Finally, mercifully, the U.S. Air Force has put an end to the farce that Beechcraft Corporation (formerly Hawker Beechcraft) was making of the effort to build a Light Air Support (LAS) aircraft. Having twice lost full and open competitions against Sierra Nevada Corporation (SNC) teamed with aircraft manufacturer Embraer, and in so doing necessitating a nearly 18 month delay in the program, Beechcraft tried once again to subvert the process by lodging a new protest before the Government Accountability Office (GAO). Responding to this new delaying tactic, the Air Force pulled out its heavy contracting guns, shutting down the protest process, declaring that “unusual and compelling circumstances that significantly affect the national security interests of the United States and its coalition partners will not permit waiting for a GAO decision.” The unusual and compelling circumstances to which the Air Force referred was the need to ensure that the LAS was produced and deployed with the nascent Afghan Air Force prior to the end date for Operation Enduring Freedom which is December 31, 2014.
The fact that the Air Force was willing to take this unusual step reflected its confidence that the SNC offer, although more expensive than the price proposed by Beechcraft, provided the best value to the government. Applying a best value criterion allows the Air Force to consider such factors as maturity of the two competing offerings, past performance of the competitors and the relative risk both posed in meeting the tight timelines of the LAS program. In terms of these best value factors, Beechcraft was clearly second best.
Implicit in the Air Force’s rejection of the proposal process was a judgment that Beechcraft’s attempt to assert that its offering was superior as well as lower in price was untrue and that the company could not be relied on to actually perform the work. To anyone who has followed the LAS controversy this should not come as a surprise. From the start Beechcraft had attempted to pass off its aircraft, a light attack variant of its T-6 trainer, as a non-developmental platform, a core contract requirement. Unlike Embraer, which has already delivered several hundred Super Tucanos to more than half a dozen air forces, Beechcraft only built 2 demonstrator versions of the AT-6. At the time of the second award, even with an extra year to develop and test the AT-6, Beechcraft still had not demonstrated that its aircraft could deliver the required ordnance or operate safely and effectively while carrying a under wing gun pod.
Beechcraft not only attempted to fob off on the Air Force an inferior product but sought to mischaracterize its competitor in order to hide the fact that it was a high risk choice to build the LAS. Beechcraft emerged from bankruptcy only last month, having sold large portions of the original company. While its finances are better than when it entered the process, they are not demonstrably adequate to ensure that the firm can manage both the technical, schedule and production issues associated with fielding the AT-6 on the required time line. As it struggled to overcome its financial meltdown and the ensuing bankruptcy, the company let go some 5,000 workers and close multiple facilities in the U.S. At the same time, it moved much of its current operations to Mexico. Furthermore, the former Hawker Beechcraft has a history of failing to meet various contractual obligations, including the delivery of aircraft parts, with such companies as Airbus and Pilatus. In addition, in its bankruptcy filings, Beechcraft sought to renege on warranties and other support obligations for its discontinued business jets.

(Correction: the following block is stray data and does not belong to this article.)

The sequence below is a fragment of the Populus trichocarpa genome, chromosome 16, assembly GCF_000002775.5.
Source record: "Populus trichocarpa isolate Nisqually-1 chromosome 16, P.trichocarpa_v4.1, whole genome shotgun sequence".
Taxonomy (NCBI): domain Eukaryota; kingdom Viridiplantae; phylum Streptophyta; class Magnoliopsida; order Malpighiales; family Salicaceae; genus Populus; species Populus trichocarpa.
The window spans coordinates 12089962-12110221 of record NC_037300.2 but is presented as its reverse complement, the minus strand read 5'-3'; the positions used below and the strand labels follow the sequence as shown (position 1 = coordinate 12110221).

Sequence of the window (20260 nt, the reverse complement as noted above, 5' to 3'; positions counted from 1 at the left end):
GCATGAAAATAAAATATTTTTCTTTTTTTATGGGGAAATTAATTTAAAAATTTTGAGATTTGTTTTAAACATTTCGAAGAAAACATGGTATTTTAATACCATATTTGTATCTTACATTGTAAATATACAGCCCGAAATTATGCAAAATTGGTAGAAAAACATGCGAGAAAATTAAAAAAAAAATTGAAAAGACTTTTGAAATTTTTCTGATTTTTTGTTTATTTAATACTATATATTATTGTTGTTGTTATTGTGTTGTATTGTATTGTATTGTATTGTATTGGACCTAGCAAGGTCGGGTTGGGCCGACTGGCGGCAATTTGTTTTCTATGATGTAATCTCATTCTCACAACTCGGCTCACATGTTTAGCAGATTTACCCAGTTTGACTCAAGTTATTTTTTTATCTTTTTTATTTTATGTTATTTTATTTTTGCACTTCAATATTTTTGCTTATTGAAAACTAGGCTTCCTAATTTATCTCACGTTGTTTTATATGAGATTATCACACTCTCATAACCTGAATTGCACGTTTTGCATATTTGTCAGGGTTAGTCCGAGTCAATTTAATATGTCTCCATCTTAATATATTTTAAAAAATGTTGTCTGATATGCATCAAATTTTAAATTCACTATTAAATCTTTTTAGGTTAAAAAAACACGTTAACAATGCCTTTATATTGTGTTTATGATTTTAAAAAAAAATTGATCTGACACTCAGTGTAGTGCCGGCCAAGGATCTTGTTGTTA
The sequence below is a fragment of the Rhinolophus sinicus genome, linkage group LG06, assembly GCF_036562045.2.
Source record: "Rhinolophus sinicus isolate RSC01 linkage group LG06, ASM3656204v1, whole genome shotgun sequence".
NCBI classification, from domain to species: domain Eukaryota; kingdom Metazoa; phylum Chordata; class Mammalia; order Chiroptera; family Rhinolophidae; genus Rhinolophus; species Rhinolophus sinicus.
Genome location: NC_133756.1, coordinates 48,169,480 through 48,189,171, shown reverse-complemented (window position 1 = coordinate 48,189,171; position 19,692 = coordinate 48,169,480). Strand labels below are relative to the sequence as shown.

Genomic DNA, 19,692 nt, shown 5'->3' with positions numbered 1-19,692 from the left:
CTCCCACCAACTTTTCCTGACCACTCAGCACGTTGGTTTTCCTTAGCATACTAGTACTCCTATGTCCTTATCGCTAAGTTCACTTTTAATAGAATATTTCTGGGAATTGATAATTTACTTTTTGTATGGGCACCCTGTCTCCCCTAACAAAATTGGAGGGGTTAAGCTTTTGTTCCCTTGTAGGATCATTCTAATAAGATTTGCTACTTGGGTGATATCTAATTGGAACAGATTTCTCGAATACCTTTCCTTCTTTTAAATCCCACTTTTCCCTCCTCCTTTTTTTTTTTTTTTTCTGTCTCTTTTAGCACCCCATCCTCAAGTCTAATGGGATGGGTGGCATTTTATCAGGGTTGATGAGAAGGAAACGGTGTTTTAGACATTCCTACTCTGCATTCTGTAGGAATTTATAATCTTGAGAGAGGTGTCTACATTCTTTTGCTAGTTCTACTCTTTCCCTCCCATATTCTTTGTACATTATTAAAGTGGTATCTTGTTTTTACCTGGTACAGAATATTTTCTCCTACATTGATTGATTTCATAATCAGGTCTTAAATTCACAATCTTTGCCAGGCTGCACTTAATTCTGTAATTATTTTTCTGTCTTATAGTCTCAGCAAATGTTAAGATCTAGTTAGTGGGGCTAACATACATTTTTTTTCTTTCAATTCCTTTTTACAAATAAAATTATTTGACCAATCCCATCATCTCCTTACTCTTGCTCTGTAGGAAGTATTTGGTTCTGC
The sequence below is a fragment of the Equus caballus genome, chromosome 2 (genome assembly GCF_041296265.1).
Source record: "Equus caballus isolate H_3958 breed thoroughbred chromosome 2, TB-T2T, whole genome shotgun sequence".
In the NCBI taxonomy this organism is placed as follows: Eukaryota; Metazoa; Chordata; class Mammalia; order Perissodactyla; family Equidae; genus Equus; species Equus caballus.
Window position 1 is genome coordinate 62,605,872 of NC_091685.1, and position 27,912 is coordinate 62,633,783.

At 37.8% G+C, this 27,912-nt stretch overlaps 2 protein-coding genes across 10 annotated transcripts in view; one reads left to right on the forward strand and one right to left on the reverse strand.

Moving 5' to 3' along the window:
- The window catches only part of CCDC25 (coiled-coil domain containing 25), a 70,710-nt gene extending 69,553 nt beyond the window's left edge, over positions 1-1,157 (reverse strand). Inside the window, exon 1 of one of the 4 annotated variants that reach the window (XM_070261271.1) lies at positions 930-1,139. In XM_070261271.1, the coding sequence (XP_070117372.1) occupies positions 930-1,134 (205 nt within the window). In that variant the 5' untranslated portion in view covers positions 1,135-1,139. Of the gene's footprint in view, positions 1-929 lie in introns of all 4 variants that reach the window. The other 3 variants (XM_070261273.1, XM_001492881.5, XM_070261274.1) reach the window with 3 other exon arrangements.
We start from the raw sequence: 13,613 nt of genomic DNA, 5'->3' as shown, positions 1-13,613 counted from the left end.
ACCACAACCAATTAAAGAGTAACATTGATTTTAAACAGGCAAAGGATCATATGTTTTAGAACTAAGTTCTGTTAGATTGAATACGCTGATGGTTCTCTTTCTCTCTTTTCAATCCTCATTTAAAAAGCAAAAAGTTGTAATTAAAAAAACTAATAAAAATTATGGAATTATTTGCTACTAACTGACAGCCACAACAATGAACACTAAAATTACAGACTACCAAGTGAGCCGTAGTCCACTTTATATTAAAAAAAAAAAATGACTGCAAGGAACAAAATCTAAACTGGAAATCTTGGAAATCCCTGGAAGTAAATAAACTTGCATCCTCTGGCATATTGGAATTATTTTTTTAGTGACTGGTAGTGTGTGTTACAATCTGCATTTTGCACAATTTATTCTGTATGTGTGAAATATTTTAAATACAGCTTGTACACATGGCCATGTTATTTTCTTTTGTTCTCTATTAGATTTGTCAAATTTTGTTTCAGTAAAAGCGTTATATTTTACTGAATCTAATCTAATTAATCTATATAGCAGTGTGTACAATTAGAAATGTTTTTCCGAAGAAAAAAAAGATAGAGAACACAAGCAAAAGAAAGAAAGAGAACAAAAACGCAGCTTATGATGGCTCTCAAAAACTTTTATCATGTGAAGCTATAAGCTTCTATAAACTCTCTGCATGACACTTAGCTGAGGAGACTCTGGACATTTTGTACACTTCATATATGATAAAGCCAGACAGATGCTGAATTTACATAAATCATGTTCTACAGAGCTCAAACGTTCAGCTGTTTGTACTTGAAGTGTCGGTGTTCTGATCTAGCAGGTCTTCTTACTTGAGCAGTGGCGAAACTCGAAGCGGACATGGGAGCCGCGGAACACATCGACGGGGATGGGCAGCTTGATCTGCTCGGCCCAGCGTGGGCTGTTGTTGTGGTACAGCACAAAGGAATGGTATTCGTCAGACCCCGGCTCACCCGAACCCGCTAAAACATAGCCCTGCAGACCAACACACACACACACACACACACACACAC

The sad fact is that by repeatedly seeking to overturn the Air Force’s decisions on LAS, Beechcraft demonstrated that it was pursuing its own selfish interests, rather than what was best for the Afghan Air Force, the U.S. government and the American taxpayer. Beechcraft behaved as if the LAS contract was a government bailout.
Once considered the likeliest candidate to win the LAS competition, Beechcraft is now a mere shadow of its former self. It couldn’t even provide a completely functional AT-6. Its footprint in the United States has declined and work has been shifted overseas. Having permitted Beechcraft two bites at the apple, it made eminent sense for the Air Force not to award the LAS contract to a company that posed a continuing high risk. Hopefully, Beechcraft will be able to improve its financial position and credibility before the competition to replace the Air Force’s T-38 trainer takes place.
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